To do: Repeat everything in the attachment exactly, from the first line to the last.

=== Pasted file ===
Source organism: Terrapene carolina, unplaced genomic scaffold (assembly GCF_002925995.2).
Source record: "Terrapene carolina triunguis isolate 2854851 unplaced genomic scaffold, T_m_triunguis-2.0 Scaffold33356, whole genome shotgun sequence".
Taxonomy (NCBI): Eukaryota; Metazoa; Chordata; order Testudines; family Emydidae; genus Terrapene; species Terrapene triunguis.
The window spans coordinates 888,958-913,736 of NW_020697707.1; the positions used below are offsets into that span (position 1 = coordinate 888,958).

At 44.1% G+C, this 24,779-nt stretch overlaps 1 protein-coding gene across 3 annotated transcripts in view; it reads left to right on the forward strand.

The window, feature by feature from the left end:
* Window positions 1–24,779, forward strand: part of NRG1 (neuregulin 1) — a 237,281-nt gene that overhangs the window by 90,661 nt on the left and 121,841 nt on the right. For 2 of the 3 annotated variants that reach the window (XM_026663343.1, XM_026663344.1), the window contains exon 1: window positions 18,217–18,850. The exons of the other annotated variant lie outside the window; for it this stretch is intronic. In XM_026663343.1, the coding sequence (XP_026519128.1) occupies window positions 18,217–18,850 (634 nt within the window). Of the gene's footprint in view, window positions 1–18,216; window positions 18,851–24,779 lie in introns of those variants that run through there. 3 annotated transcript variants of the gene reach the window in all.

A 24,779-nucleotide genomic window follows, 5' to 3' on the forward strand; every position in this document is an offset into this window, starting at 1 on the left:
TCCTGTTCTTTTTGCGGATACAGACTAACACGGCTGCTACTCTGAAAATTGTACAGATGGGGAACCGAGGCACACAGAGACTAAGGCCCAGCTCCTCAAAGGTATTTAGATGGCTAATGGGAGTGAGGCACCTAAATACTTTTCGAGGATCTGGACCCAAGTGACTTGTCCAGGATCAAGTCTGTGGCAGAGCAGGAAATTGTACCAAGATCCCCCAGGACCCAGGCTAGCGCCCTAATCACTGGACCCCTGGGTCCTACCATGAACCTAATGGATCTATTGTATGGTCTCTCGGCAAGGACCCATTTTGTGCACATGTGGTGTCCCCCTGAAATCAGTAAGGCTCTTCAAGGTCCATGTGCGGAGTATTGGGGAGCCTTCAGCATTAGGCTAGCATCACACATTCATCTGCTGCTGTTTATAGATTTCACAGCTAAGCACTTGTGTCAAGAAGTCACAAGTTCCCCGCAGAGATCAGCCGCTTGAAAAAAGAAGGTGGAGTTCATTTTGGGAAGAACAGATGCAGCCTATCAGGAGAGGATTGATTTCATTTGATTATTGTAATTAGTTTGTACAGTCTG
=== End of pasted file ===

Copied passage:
Source organism: Terrapene carolina, unplaced genomic scaffold (assembly GCF_002925995.2).
Source record: "Terrapene carolina triunguis isolate 2854851 unplaced genomic scaffold, T_m_triunguis-2.0 Scaffold33356, whole genome shotgun sequence".
Taxonomy (NCBI): Eukaryota; Metazoa; Chordata; order Testudines; family Emydidae; genus Terrapene; species Terrapene triunguis.
The window spans coordinates 888,958-913,736 of NW_020697707.1; the positions used below are offsets into that span (position 1 = coordinate 888,958).

At 44.1% G+C, this 24,779-nt stretch overlaps 1 protein-coding gene across 3 annotated transcripts in view; it reads left to right on the forward strand.

The window, feature by feature from the left end:
* Window positions 1–24,779, forward strand: part of NRG1 (neuregulin 1) — a 237,281-nt gene that overhangs the window by 90,661 nt on the left and 121,841 nt on the right. For 2 of the 3 annotated variants that reach the window (XM_026663343.1, XM_026663344.1), the window contains exon 1: window positions 18,217–18,850. The exons of the other annotated variant lie outside the window; for it this stretch is intronic. In XM_026663343.1, the coding sequence (XP_026519128.1) occupies window positions 18,217–18,850 (634 nt within the window). Of the gene's footprint in view, window positions 1–18,216; window positions 18,851–24,779 lie in introns of those variants that run through there. 3 annotated transcript variants of the gene reach the window in all.

A 24,779-nucleotide genomic window follows, 5' to 3' on the forward strand; every position in this document is an offset into this window, starting at 1 on the left:
TCCTGTTCTTTTTGCGGATACAGACTAACACGGCTGCTACTCTGAAAATTGTACAGATGGGGAACCGAGGCACACAGAGACTAAGGCCCAGCTCCTCAAAGGTATTTAGATGGCTAATGGGAGTGAGGCACCTAAATACTTTTCGAGGATCTGGACCCAAGTGACTTGTCCAGGATCAAGTCTGTGGCAGAGCAGGAAATTGTACCAAGATCCCCCAGGACCCAGGCTAGCGCCCTAATCACTGGACCCCTGGGTCCTACCATGAACCTAATGGATCTATTGTATGGTCTCTCGGCAAGGACCCATTTTGTGCACATGTGGTGTCCCCCTGAAATCAGTAAGGCTCTTCAAGGTCCATGTGCGGAGTATTGGGGAGCCTTCAGCATTAGGCTAGCATCACACATTCATCTGCTGCTGTTTATAGATTTCACAGCTAAGCACTTGTGTCAAGAAGTCACAAGTTCCCCGCAGAGATCAGCCGCTTGAAAAAAGAAGGTGGAGTTCATTTTGGGAAGAACAGATGCAGCCTATCAGGAGAGGATTGATTTCATTTGATTATTGTAATTAGTTTGTACAGTCTG